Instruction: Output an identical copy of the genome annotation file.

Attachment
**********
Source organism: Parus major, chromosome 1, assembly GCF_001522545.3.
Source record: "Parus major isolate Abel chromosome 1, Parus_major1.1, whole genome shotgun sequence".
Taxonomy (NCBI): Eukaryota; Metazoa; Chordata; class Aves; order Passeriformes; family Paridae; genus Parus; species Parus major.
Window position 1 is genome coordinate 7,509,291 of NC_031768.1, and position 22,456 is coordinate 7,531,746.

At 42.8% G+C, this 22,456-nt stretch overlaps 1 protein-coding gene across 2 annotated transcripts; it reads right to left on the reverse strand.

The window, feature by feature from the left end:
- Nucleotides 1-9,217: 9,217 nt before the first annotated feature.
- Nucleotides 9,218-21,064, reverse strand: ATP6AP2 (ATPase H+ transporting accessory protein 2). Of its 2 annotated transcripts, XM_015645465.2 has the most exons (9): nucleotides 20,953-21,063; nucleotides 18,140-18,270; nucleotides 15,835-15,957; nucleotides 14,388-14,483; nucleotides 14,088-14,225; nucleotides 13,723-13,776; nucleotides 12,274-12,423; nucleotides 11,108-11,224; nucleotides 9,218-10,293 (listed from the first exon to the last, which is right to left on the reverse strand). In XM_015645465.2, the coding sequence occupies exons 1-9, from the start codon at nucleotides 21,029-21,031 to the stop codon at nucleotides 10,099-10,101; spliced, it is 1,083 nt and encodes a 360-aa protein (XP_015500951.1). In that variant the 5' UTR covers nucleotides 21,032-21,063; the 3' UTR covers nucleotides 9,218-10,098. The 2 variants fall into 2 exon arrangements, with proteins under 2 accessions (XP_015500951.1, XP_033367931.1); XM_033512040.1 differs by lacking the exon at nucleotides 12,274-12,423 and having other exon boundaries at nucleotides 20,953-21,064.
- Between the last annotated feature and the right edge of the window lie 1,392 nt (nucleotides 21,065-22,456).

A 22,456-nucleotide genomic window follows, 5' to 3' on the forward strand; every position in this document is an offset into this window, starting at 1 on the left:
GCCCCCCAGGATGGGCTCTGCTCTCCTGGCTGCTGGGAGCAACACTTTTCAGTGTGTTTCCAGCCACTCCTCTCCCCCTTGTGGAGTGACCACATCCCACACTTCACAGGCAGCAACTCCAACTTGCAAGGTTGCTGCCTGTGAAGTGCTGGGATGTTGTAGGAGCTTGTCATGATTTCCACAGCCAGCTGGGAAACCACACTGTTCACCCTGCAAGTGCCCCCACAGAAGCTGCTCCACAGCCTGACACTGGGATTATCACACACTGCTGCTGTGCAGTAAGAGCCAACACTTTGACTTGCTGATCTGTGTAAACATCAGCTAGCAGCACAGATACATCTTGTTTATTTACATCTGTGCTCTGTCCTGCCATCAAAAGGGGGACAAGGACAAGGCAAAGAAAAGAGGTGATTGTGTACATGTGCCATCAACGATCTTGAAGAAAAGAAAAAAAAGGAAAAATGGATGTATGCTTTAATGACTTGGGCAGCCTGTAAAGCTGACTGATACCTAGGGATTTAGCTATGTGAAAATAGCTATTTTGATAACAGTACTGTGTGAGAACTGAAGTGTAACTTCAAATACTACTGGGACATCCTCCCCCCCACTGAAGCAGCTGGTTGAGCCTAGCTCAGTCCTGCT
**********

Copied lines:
Source organism: Parus major, chromosome 1, assembly GCF_001522545.3.
Source record: "Parus major isolate Abel chromosome 1, Parus_major1.1, whole genome shotgun sequence".
Taxonomy (NCBI): Eukaryota; Metazoa; Chordata; class Aves; order Passeriformes; family Paridae; genus Parus; species Parus major.
Window position 1 is genome coordinate 7,509,291 of NC_031768.1, and position 22,456 is coordinate 7,531,746.

At 42.8% G+C, this 22,456-nt stretch overlaps 1 protein-coding gene across 2 annotated transcripts; it reads right to left on the reverse strand.

The window, feature by feature from the left end:
- Nucleotides 1-9,217: 9,217 nt before the first annotated feature.
- Nucleotides 9,218-21,064, reverse strand: ATP6AP2 (ATPase H+ transporting accessory protein 2). Of its 2 annotated transcripts, XM_015645465.2 has the most exons (9): nucleotides 20,953-21,063; nucleotides 18,140-18,270; nucleotides 15,835-15,957; nucleotides 14,388-14,483; nucleotides 14,088-14,225; nucleotides 13,723-13,776; nucleotides 12,274-12,423; nucleotides 11,108-11,224; nucleotides 9,218-10,293 (listed from the first exon to the last, which is right to left on the reverse strand). In XM_015645465.2, the coding sequence occupies exons 1-9, from the start codon at nucleotides 21,029-21,031 to the stop codon at nucleotides 10,099-10,101; spliced, it is 1,083 nt and encodes a 360-aa protein (XP_015500951.1). In that variant the 5' UTR covers nucleotides 21,032-21,063; the 3' UTR covers nucleotides 9,218-10,098. The 2 variants fall into 2 exon arrangements, with proteins under 2 accessions (XP_015500951.1, XP_033367931.1); XM_033512040.1 differs by lacking the exon at nucleotides 12,274-12,423 and having other exon boundaries at nucleotides 20,953-21,064.
- Between the last annotated feature and the right edge of the window lie 1,392 nt (nucleotides 21,065-22,456).

A 22,456-nucleotide genomic window follows, 5' to 3' on the forward strand; every position in this document is an offset into this window, starting at 1 on the left:
GCCCCCCAGGATGGGCTCTGCTCTCCTGGCTGCTGGGAGCAACACTTTTCAGTGTGTTTCCAGCCACTCCTCTCCCCCTTGTGGAGTGACCACATCCCACACTTCACAGGCAGCAACTCCAACTTGCAAGGTTGCTGCCTGTGAAGTGCTGGGATGTTGTAGGAGCTTGTCATGATTTCCACAGCCAGCTGGGAAACCACACTGTTCACCCTGCAAGTGCCCCCACAGAAGCTGCTCCACAGCCTGACACTGGGATTATCACACACTGCTGCTGTGCAGTAAGAGCCAACACTTTGACTTGCTGATCTGTGTAAACATCAGCTAGCAGCACAGATACATCTTGTTTATTTACATCTGTGCTCTGTCCTGCCATCAAAAGGGGGACAAGGACAAGGCAAAGAAAAGAGGTGATTGTGTACATGTGCCATCAACGATCTTGAAGAAAAGAAAAAAAAGGAAAAATGGATGTATGCTTTAATGACTTGGGCAGCCTGTAAAGCTGACTGATACCTAGGGATTTAGCTATGTGAAAATAGCTATTTTGATAACAGTACTGTGTGAGAACTGAAGTGTAACTTCAAATACTACTGGGACATCCTCCCCCCCACTGAAGCAGCTGGTTGAGCCTAGCTCAGTCCTGCT